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The Blue & Gray Press | February 25, 2018

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Winter Leadership Symposium sparks valuable conversations concerning UMW

Winter Leadership Symposium sparks valuable conversations concerning UMW

By MIRANDA O’CONNOR

Staff Writer

On Saturday, January 20, the University of Mary Washington Leadership Winter Symposium took place on UMW’s campus in Dodd Auditorium. The Winter Symposium, put on by the Student Leadership Committee, was a mandatory program for all student organization leaders; and built upon the meaningful conversations that were held during the August Leadership Summit. The Symposium also provided supplementary tools to help make student organizations at UMW more successful through immersive training. During the event, there was an opportunity for student leaders to ask a panel of  administrators questions about student life and policies.

Events such as the Fall Leadership Summit and the Winter Leadership Symposium ensure that leaders of student organizations are successful in leading their clubs, have a voice, and are heard by the administration. Hearing these responses to controversial topics from University President, Troy Paino, Inter-Club Association (ICA) President Katharine Barry, and student-leader, Karen Smith, provides the UMW community with positive support that the University of Mary Washington Administration is dedicated to making all organizations at UMW safe and welcoming for all.

Throughout the day, student organization leaders were able to submit questions, comments, or concerns to President Troy Paino, Dean Melissa Jones, and Dr. Juliette Landphair. As the day began to conclude, these topics were brought to panel. The most emergent topics that were discussed have been presented as controversial to some. These topics include the discussion of Greek Life in the UMW Community, multicultural equality, and Free Speech vs. Hate Speech.

The topic of Greek Life at the university was discussed, and in response, some administrators asked student leaders how many people do not want Greek Life on campus. What appeared to be a majority of the audience responded by raising their hand. One of the student leaders that attended was Senior Environmental Science major and Co-President of Club Volleyball, Karen Smith.

“I like that UMW does not have Greek Life because it allows students to be involved in several different clubs, rather than have to be committed to their sorority/fraternity,” said Smith. “I chose this school based on the absence of Greek Life because it allows me to spread my interests throughout many organizations.”

President Paino stressed that he and the university are willing to discuss the matter of Greek Life, but only if it is a student-initiated conversation.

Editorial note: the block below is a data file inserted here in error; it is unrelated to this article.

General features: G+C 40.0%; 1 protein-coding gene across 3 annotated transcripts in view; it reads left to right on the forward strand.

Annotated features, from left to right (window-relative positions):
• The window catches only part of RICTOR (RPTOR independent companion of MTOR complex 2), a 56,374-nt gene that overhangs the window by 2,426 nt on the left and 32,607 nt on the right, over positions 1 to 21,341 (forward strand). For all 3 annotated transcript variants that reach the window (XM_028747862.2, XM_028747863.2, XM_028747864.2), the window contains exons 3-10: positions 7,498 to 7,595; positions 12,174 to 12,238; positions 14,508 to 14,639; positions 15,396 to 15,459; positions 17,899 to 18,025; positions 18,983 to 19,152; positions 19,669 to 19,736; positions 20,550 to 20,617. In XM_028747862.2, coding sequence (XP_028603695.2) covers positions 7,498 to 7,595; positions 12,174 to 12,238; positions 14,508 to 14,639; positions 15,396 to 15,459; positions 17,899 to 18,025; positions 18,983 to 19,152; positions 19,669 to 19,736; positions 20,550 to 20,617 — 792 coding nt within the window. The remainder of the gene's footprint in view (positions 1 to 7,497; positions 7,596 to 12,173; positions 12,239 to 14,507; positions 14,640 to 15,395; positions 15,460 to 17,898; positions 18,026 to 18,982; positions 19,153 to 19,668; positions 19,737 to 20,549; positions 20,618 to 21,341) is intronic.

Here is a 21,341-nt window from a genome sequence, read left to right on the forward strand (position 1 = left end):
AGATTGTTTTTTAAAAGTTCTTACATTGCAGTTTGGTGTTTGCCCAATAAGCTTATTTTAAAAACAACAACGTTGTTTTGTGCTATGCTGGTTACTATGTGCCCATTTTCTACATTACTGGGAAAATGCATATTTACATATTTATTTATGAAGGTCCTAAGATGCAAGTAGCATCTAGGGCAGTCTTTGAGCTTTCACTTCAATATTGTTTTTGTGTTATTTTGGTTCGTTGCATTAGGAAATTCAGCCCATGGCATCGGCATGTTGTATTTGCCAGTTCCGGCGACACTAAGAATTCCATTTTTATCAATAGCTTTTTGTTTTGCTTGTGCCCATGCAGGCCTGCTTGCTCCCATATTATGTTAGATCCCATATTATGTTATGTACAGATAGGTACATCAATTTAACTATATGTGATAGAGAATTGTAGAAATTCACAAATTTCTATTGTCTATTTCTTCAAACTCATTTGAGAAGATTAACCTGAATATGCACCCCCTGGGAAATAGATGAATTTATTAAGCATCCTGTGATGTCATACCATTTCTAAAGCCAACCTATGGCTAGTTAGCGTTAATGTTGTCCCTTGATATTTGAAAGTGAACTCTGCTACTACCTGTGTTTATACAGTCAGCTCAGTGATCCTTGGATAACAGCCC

Another topic of the symposium’s conversation was brought on by Student organization leaders who presented the idea of free speech vs. hate speech. Barry, stated that the main topic of this conversation was defining the line where free speech ends and hate speech begins.

While to most, hate speech is frowned-upon and derogatory, it is protected under the First Amendment. As a public university, UMW is required to abide by the United States Constitution, however, UMW is able to impose time, place and manner restrictions on speech. As hate speech could induce violence, safety of the UMW Community is the administration’s priority.

The last controversial subject touched upon at the symposium was the topic of cultural equality on Mary Washington’s campus. Members from multiple multicultural clubs raised concern about having a loud enough voice to advocate for equality at UMW.

“I am committed to ensuring that student voices are heard on campus and by the President,” President Troy Paino said. ”I recently appointed a Vice President for Equity and Access, Sabrina Johnson, to help us all understand what we must do to reach our goal of a diverse and inclusive learning community. All students and all groups should feel that their voice is valued and heard.”

In addition to the panel, this symposium presented students with focus groups, impactful dialogues, and also allowed the different organization leaders to have productive conversations with their peers. The Winter Symposium was a continuation of the Fall Leadership Summit, however the symposium only lasted one day, while the summit lasted for two. The Winter Symposium also offered student leaders a more flexible schedule. According to ICA President, Katharine Barry, student leaders were given more opportunity and choice of how they wanted to productively spend their day at the symposium.

While student organization leaders were required to be at the Winter Symposium, many activities were available to the students. During lunch, a resource fair was available for browsing. It was here where campus police were present, as well as Simpson Library staff, James Farmer Multicultural Center staff, among several others. The fair allowed students the opportunity to meet with staff from these different organizations, and present any opinions, questions, or concerns they may have. Resources to help with writing, editing, and maintaining club constitutions were also available to the student leaders.

A third part to this program will take place in April, which will provide training and guidance for newly-elected student leaders. According to Barry, who is a senior Environmental Science and Philosophy major, it is the hope that this three-part program will establish itself as an annual event for all student organization leaders, to help improve all student-run organizations at UMW.

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